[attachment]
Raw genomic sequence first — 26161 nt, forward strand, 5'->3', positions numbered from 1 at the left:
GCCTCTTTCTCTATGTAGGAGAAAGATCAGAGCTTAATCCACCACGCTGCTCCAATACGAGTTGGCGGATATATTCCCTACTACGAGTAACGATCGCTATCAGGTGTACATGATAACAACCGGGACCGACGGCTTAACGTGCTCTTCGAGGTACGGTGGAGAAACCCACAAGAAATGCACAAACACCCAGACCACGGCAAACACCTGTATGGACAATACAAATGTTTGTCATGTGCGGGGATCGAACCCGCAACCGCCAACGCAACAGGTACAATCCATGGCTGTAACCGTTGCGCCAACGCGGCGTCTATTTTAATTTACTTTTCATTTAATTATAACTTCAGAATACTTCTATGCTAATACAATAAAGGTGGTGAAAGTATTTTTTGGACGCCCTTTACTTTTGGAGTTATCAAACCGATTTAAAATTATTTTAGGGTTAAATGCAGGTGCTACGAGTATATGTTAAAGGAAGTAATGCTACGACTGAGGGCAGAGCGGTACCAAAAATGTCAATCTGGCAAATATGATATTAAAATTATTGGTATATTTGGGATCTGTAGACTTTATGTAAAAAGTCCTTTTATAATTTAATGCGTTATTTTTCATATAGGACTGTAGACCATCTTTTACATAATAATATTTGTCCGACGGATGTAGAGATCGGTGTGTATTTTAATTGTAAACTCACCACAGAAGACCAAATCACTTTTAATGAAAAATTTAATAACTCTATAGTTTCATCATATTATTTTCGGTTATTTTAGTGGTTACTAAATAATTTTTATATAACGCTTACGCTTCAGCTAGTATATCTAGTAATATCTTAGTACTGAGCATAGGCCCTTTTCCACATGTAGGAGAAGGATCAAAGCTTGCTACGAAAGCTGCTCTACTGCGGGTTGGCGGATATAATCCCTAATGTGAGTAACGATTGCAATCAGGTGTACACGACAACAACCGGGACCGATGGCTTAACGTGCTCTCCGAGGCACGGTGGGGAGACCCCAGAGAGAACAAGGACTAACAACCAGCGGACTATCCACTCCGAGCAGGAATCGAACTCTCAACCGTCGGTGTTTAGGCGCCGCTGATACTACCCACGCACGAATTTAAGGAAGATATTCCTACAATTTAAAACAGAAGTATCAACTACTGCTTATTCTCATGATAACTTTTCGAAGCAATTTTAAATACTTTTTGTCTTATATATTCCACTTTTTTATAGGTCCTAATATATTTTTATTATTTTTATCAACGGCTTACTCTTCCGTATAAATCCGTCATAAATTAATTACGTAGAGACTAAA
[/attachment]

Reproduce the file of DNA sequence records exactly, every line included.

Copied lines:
Raw genomic sequence first — 26161 nt, forward strand, 5'->3', positions numbered from 1 at the left:
GCCTCTTTCTCTATGTAGGAGAAAGATCAGAGCTTAATCCACCACGCTGCTCCAATACGAGTTGGCGGATATATTCCCTACTACGAGTAACGATCGCTATCAGGTGTACATGATAACAACCGGGACCGACGGCTTAACGTGCTCTTCGAGGTACGGTGGAGAAACCCACAAGAAATGCACAAACACCCAGACCACGGCAAACACCTGTATGGACAATACAAATGTTTGTCATGTGCGGGGATCGAACCCGCAACCGCCAACGCAACAGGTACAATCCATGGCTGTAACCGTTGCGCCAACGCGGCGTCTATTTTAATTTACTTTTCATTTAATTATAACTTCAGAATACTTCTATGCTAATACAATAAAGGTGGTGAAAGTATTTTTTGGACGCCCTTTACTTTTGGAGTTATCAAACCGATTTAAAATTATTTTAGGGTTAAATGCAGGTGCTACGAGTATATGTTAAAGGAAGTAATGCTACGACTGAGGGCAGAGCGGTACCAAAAATGTCAATCTGGCAAATATGATATTAAAATTATTGGTATATTTGGGATCTGTAGACTTTATGTAAAAAGTCCTTTTATAATTTAATGCGTTATTTTTCATATAGGACTGTAGACCATCTTTTACATAATAATATTTGTCCGACGGATGTAGAGATCGGTGTGTATTTTAATTGTAAACTCACCACAGAAGACCAAATCACTTTTAATGAAAAATTTAATAACTCTATAGTTTCATCATATTATTTTCGGTTATTTTAGTGGTTACTAAATAATTTTTATATAACGCTTACGCTTCAGCTAGTATATCTAGTAATATCTTAGTACTGAGCATAGGCCCTTTTCCACATGTAGGAGAAGGATCAAAGCTTGCTACGAAAGCTGCTCTACTGCGGGTTGGCGGATATAATCCCTAATGTGAGTAACGATTGCAATCAGGTGTACACGACAACAACCGGGACCGATGGCTTAACGTGCTCTCCGAGGCACGGTGGGGAGACCCCAGAGAGAACAAGGACTAACAACCAGCGGACTATCCACTCCGAGCAGGAATCGAACTCTCAACCGTCGGTGTTTAGGCGCCGCTGATACTACCCACGCACGAATTTAAGGAAGATATTCCTACAATTTAAAACAGAAGTATCAACTACTGCTTATTCTCATGATAACTTTTCGAAGCAATTTTAAATACTTTTTGTCTTATATATTCCACTTTTTTATAGGTCCTAATATATTTTTATTATTTTTATCAACGGCTTACTCTTCCGTATAAATCCGTCATAAATTAATTACGTAGAGACTAAA